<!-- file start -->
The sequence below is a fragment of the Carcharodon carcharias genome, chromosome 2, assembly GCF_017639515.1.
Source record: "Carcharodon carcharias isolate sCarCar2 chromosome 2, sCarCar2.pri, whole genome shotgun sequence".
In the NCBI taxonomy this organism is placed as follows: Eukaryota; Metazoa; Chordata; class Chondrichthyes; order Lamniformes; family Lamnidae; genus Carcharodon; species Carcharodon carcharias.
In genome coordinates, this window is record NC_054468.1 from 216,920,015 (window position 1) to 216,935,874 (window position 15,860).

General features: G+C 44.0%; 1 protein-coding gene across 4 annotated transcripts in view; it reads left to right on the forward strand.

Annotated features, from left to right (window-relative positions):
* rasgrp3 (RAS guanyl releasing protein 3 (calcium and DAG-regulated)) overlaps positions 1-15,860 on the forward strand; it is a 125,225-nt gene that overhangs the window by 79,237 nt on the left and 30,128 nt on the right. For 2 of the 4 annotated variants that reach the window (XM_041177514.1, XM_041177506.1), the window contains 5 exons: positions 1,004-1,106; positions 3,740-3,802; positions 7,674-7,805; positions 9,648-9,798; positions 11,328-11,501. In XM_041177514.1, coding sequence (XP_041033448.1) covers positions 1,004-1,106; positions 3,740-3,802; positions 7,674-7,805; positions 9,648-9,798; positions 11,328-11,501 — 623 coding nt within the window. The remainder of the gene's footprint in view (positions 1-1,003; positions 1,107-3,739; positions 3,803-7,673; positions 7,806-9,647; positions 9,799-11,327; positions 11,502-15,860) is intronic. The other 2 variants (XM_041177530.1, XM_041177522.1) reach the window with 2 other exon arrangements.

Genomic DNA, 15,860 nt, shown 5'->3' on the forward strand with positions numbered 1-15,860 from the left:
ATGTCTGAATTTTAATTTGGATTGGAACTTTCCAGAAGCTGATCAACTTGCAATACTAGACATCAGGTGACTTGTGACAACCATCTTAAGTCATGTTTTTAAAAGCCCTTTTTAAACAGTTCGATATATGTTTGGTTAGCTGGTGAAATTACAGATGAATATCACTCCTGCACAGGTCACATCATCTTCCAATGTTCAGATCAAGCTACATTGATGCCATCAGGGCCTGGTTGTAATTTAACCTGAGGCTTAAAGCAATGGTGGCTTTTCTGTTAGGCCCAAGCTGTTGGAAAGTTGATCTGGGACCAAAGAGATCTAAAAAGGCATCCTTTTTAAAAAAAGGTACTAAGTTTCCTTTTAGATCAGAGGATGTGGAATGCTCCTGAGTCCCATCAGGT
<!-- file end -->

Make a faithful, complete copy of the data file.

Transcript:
The sequence below is a fragment of the Carcharodon carcharias genome, chromosome 2, assembly GCF_017639515.1.
Source record: "Carcharodon carcharias isolate sCarCar2 chromosome 2, sCarCar2.pri, whole genome shotgun sequence".
In the NCBI taxonomy this organism is placed as follows: Eukaryota; Metazoa; Chordata; class Chondrichthyes; order Lamniformes; family Lamnidae; genus Carcharodon; species Carcharodon carcharias.
In genome coordinates, this window is record NC_054468.1 from 216,920,015 (window position 1) to 216,935,874 (window position 15,860).

General features: G+C 44.0%; 1 protein-coding gene across 4 annotated transcripts in view; it reads left to right on the forward strand.

Annotated features, from left to right (window-relative positions):
* rasgrp3 (RAS guanyl releasing protein 3 (calcium and DAG-regulated)) overlaps positions 1-15,860 on the forward strand; it is a 125,225-nt gene that overhangs the window by 79,237 nt on the left and 30,128 nt on the right. For 2 of the 4 annotated variants that reach the window (XM_041177514.1, XM_041177506.1), the window contains 5 exons: positions 1,004-1,106; positions 3,740-3,802; positions 7,674-7,805; positions 9,648-9,798; positions 11,328-11,501. In XM_041177514.1, coding sequence (XP_041033448.1) covers positions 1,004-1,106; positions 3,740-3,802; positions 7,674-7,805; positions 9,648-9,798; positions 11,328-11,501 — 623 coding nt within the window. The remainder of the gene's footprint in view (positions 1-1,003; positions 1,107-3,739; positions 3,803-7,673; positions 7,806-9,647; positions 9,799-11,327; positions 11,502-15,860) is intronic. The other 2 variants (XM_041177530.1, XM_041177522.1) reach the window with 2 other exon arrangements.

Genomic DNA, 15,860 nt, shown 5'->3' on the forward strand with positions numbered 1-15,860 from the left:
ATGTCTGAATTTTAATTTGGATTGGAACTTTCCAGAAGCTGATCAACTTGCAATACTAGACATCAGGTGACTTGTGACAACCATCTTAAGTCATGTTTTTAAAAGCCCTTTTTAAACAGTTCGATATATGTTTGGTTAGCTGGTGAAATTACAGATGAATATCACTCCTGCACAGGTCACATCATCTTCCAATGTTCAGATCAAGCTACATTGATGCCATCAGGGCCTGGTTGTAATTTAACCTGAGGCTTAAAGCAATGGTGGCTTTTCTGTTAGGCCCAAGCTGTTGGAAAGTTGATCTGGGACCAAAGAGATCTAAAAAGGCATCCTTTTTAAAAAAAGGTACTAAGTTTCCTTTTAGATCAGAGGATGTGGAATGCTCCTGAGTCCCATCAGGT